A Conversation about Conservation

The continued survival of the continent’s indigenous fauna and flora is intrinsically intertwined with the wellbeing of the communities with which they share the land.

Although wildlife tourism has, to varying degrees, benefitted rural communities living adjacent to protected areas, the development of long-term and sustainable livelihood opportunities that support, rather than hinder wildlife conservation, remains a challenge. Today, any candid discussion regarding the conservation of Africa's wildlife and natural ecosystems that does consider the needs of the local communities living within or in close proximity to wilderness areas, remains incomplete.

An estimated 60% of Africa’s wildlife has been lost in the last 40 years. The cause of this continent-wide decline has been attributed mainly to the encroachment of a rapidly increasing human population on wildlife habitats, resulting in habitat loss, unsustainable hunting practices, commercial and subsistence poaching, and illegal wildlife trade.

The sustainable development of agroforestry-based, community owned micro-enterprise, whereby Africa’s indigenous and naturalised flora are cultivated, harvested and traded by community members, has the potential to play an essential role in rural community economic and social development. This approach will reduce the incentives to engage in wildlife poaching, deforestation activity and illegal wildlife trade.

Indlovu Aerial Trust

Indlovu Aerial Trust is a registered South African non-profit organisation (NPO  No. IT000118/2018(N)) focusing on conservation and eco-commerce projects.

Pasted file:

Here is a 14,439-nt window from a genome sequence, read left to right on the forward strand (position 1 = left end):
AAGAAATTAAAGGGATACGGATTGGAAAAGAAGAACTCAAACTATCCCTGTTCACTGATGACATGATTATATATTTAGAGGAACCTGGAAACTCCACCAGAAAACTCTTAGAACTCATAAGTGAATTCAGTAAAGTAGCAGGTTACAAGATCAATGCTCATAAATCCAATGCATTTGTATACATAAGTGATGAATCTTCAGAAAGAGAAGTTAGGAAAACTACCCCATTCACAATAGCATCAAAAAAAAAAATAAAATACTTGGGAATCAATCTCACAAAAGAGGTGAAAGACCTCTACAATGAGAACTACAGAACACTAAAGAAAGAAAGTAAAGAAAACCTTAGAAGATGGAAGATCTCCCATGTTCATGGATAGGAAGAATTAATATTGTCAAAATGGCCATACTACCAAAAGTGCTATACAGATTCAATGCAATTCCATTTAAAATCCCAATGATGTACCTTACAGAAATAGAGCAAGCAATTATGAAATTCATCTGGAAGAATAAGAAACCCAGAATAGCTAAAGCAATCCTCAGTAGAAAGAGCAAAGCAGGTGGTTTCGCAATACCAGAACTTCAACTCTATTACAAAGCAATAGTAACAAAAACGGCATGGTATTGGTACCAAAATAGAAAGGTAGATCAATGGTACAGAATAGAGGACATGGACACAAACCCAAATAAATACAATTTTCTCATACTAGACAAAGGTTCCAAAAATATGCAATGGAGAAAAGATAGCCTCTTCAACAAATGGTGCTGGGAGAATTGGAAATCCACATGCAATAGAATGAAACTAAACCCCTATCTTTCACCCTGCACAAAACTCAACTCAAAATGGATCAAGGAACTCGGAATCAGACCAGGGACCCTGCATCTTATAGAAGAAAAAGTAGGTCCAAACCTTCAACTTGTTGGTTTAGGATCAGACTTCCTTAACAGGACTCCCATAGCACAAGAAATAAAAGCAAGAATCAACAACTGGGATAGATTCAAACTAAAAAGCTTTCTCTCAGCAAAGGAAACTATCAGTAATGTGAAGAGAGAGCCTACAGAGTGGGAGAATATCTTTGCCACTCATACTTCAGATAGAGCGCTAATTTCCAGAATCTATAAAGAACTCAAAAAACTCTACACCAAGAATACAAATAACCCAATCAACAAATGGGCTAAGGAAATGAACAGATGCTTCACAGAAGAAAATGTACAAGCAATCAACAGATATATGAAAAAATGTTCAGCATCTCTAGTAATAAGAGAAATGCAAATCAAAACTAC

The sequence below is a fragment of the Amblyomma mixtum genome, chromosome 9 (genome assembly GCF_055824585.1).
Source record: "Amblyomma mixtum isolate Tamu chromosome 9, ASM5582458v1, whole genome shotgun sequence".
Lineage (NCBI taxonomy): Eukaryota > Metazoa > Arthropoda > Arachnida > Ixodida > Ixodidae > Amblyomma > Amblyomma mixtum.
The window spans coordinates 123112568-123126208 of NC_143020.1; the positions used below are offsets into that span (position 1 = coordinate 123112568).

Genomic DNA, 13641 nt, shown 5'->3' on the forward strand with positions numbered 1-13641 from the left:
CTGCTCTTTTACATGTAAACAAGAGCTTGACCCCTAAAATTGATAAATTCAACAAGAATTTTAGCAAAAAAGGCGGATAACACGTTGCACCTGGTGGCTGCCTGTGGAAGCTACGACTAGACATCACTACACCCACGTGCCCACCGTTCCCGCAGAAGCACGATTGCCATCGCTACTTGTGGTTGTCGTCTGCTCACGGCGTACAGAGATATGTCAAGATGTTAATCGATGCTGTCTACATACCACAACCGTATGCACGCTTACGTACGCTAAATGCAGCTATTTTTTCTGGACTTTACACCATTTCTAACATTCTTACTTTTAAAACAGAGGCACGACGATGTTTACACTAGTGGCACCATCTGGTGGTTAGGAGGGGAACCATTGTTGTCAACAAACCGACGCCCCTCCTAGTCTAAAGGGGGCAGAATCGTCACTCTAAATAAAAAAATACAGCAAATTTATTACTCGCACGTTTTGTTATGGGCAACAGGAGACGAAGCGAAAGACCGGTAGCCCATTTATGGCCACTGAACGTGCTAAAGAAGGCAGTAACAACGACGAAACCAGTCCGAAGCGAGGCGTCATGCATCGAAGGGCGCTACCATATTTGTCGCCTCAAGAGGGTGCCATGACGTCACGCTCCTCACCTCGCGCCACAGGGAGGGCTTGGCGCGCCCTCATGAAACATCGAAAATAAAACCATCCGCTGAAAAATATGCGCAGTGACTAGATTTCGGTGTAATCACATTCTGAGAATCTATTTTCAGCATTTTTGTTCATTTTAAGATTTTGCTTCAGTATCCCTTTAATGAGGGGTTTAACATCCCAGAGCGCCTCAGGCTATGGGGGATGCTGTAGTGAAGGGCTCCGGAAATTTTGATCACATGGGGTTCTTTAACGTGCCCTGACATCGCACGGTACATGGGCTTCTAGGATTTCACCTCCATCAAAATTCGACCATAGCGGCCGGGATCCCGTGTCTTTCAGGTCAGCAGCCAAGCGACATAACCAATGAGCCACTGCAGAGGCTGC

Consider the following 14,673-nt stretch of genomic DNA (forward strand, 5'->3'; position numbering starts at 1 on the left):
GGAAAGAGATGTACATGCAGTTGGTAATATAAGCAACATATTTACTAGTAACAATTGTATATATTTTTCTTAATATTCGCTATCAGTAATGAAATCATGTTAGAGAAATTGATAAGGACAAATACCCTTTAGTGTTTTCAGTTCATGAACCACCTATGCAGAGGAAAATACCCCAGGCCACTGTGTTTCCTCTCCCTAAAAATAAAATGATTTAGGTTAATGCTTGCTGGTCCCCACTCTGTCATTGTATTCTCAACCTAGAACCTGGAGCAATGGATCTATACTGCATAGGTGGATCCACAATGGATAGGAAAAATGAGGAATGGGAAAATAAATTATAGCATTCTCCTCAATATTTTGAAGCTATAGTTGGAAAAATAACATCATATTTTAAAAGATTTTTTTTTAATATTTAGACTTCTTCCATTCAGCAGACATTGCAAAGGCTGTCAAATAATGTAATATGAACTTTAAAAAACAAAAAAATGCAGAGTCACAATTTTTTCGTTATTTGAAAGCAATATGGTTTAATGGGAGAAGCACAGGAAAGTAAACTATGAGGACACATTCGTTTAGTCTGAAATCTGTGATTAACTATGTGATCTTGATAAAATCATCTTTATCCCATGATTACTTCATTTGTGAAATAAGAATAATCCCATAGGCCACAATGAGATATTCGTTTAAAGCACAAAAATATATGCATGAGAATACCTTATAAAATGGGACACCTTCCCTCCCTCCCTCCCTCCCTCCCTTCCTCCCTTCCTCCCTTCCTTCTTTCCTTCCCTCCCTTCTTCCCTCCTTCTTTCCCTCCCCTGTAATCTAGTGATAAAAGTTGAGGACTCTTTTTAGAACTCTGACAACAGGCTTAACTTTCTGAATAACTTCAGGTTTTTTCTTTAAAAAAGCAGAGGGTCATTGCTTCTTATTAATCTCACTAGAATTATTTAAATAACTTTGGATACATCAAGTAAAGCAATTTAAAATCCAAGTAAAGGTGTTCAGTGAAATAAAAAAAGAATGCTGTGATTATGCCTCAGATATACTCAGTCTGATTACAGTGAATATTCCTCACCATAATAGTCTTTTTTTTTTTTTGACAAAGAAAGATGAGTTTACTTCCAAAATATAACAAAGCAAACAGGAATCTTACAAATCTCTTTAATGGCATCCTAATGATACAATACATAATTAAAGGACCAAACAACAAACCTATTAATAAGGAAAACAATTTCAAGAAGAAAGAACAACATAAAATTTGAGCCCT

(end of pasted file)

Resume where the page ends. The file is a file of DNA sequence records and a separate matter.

PELAFORCE™ and Indlovu Aerial Trust have partnered closely on the development of sustainable and equitable supply chains for wild-harvested raw materials in southern Africa including baobab fruit from Mozambique, marula nut from eSwatini and Pelargonium root from Lesotho.

The Indlovu Aerial Trust approach to conservation through  community development was seeded while operating in Zimbabwe's Hwange National Park as part of a WWF-funded, drone assisted anti-poaching and human-wildlife conflict initiative.

The PELAFORCE™ strategy team is determined to make a tangible difference to the lives of rural communities and the wildlife they share the African wilderness with. Learning from the successes and failures of previous anti-poaching, conservation and community development projects, Quin Clark, Dane Poulsen, Caitlin Gilfillan and Ché-Lee Parker set out to develop, promote and deliver a sustainable business strategy that would directly benefit wildlife conservation and the concurrent livelihoods of rural African communities, while providing economic opportunities to rural communities.

While sharing a common passion for Africa's people and wildlife, each team member brings a unique set of skills and personal accomplishments to the programme. The team's diverse cultural, academic and professional backgrounds, in addition to individual experience and capability, have culminated in a talented and capable group with the range of skills necessary to make this programme both effective and successful.